With today’s auto everything DSLR’s you should expect to get technically passable photos all the time. Even in my professional studio years ago we worked on the principal of 1:6 (on a 36 shot roll of film). Things are much better today.
While the compact point and shooter is a great way to get into photography (or even the smart phone), there are limitations with the basic cameras, especially if you wish to improve above the “Auto” mode type of photography.
- Begin with the Rule of Thirds. In this, you position the main subject one third in from either side of the frame and one third up from the bottom, or down from the top. Putting the main subject slap-bang in the middle produces a very boring photograph. Look at commercial photographs (or even TV interviews) and note where the subject is and you will see the rule of thirds everywhere.
- Digital cameras have become very smart at counteracting camera shake, but there is a limit. Holding the camera in one hand while waving one, two, three fingers at the subject is a recipe for “soft” fuzzy photos. Hold the camera in two hands. One hand around the body and one around the lens and hold the camera close to your body for support, not at arm’s length. Look directly through the viewfinder, rather than at the LED screen. If you are shooting with a slow shutter speed, use a tripod or monopod whenever possible, or use a tree or a wall to stabilize the camera.
- Most digitals have an in-built light meter, but if not and you are in the manual mode, the Sunny 16 rule will help you. In bright sunshine, choose an aperture of f/16 and 1/100th of a second at ISO 100. You will end up with a sharp image that is neither under or over exposed.
- Use a Polarizing filter. This is the most underused filter in the bag. This filter helps reduce reflections from water as well as metal and glass; it improves the colors of the sky and foliage, and it will protect your lens too. Get a circular polarizer because these do not confuse the automatic metering.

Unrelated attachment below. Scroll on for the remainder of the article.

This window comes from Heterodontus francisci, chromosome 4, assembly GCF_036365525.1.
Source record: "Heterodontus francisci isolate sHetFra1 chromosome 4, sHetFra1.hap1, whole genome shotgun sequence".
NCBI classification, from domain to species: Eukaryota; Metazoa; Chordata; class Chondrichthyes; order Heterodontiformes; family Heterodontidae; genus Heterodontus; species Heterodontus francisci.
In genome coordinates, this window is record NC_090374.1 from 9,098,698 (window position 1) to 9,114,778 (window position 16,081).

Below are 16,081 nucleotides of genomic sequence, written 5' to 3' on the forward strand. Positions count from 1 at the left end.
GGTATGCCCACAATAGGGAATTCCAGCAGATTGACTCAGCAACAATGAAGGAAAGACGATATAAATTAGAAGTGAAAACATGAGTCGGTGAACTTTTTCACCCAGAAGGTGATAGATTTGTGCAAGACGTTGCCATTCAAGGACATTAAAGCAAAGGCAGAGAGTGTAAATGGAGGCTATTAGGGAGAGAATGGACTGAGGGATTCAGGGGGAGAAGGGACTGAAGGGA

- Learn to control ‘depth’. When photographing landscapes it really helps to create a sense of depth. Use a wide-angle lens for a panoramic view and a small aperture of f/16 or smaller to keep the foreground and background sharp. Placing an object or person in the foreground helps give a sense of scale and emphasizes the depth of field to infinity. You may need a tripod as a small aperture usually requires a slower shutter speed.
- Note the background and keep it simple. If possible, choose a plain background – neutral colors and simple patterns. This is vital in a shot where the subject is placed off center. Don’t let the background confuse the camera (or the viewer)!
- Avoid flash indoors. Flash can look harsh and unnatural resulting in looking like a rabbit in the headlights shot. To avoid using flash, push the ISO up – usually ISO 800 to 1600 will make a big difference for the shutter speed you can choose. Use the widest aperture possible – this way more light will reach the sensor and you will have a nice blurred background.
- Pan to show motion. Choose a shutter speed around two steps slower than usual, so 1/30th is a good average. Lock the focus and follow the action and shoot. This gives a sharp subject and a blurred background. You will need to practice this many times.
- Experiment with shutter speed. Don’t be afraid to play with the shutter speed to create some interesting effects. When taking a night time shot, use a tripod and try shooting with the shutter speed set at 4 seconds. You will see that the movement of the object is captured along with some light trails. If you choose a faster shutter speed of say 1/250th of a second, the trails will not be as long or bright; instead you will freeze the action.
Experiment this weekend.